Bonham Carter is about to end the era of fetishizing her beauty beneath picture hats and move onto her edgier Tim Burton era, ‘Her Kate Croy is a subtler filleting of her pre-Raphaelite ingénue persona: she gathers up all her tart impatience and uses her beauty as a mask: an elegant poker face. She’s like a Millais nymph as depicted by Bette Davis. “It’s in her eyes,” says Lord Mark, ‘Can’t you see? There’s so much going on behind those pretty lashes’” (Tom Shone).

The Wings of the Dove came out the same year as Titanic, and was an awards rival.  Titanic swept the Oscars in many categories, and nabbed the Best Costume Oscar, leaving Sandy Powell’s amazing designs, and Wings of a Dove in the dust.  She said “I was keen to avoid a cream lace look, and chose lighter, brighter colors for more of an ethnic, North African look” (frock flicks).  The clothes are drenched in a period appropriate Orientalism, and are greatly influence by the Venetian gowns of Mariano Fortuny, especially the pleated silk Delphos gowns, and printed velvet wraps.  Even Charlotte Rampling, playing the scheming aunt, wears fashion forward Paul Poiret-esque garb.   The aesthetic of Gustave Klimt’s painting of Danae, which Kate Croy will later echo with her own body, and the Greco Roman fantasies of Lawrence Alma-Tadena also figure in the costume story.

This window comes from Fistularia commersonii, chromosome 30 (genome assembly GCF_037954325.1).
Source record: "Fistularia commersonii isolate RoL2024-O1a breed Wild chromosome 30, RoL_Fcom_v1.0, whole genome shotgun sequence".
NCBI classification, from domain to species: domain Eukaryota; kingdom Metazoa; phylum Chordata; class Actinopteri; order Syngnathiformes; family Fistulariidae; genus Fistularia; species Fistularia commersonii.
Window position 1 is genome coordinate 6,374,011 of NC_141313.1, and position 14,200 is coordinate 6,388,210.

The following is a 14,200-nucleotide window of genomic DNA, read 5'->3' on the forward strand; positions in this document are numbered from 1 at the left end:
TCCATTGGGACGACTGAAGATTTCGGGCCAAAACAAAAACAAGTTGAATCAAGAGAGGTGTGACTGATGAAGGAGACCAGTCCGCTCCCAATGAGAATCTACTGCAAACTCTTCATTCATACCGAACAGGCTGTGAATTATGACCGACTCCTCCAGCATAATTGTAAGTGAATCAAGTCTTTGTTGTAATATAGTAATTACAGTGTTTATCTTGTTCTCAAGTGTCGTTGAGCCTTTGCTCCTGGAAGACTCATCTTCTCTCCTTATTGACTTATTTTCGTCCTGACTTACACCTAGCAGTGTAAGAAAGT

These Fortuny dresses are not originals, but copies, made by a husband and wife team in the UK who reinvented Fortuny’s mysterious pleating techniques. They are worn, as appropriate, with printed, or devore velvet wraps.

One unique quality of the triangular romance, is that all three participants love each other, both in an erotic, and non-erotic fashion, and the story could have been concluded with any number of pairings.  James’ Wings of a Dove plumbs anxious emotions alien to many historical romances.


The Wings of the Dove by Henry James, Penguin Classics edition with an introduction by Millicent Bell, ,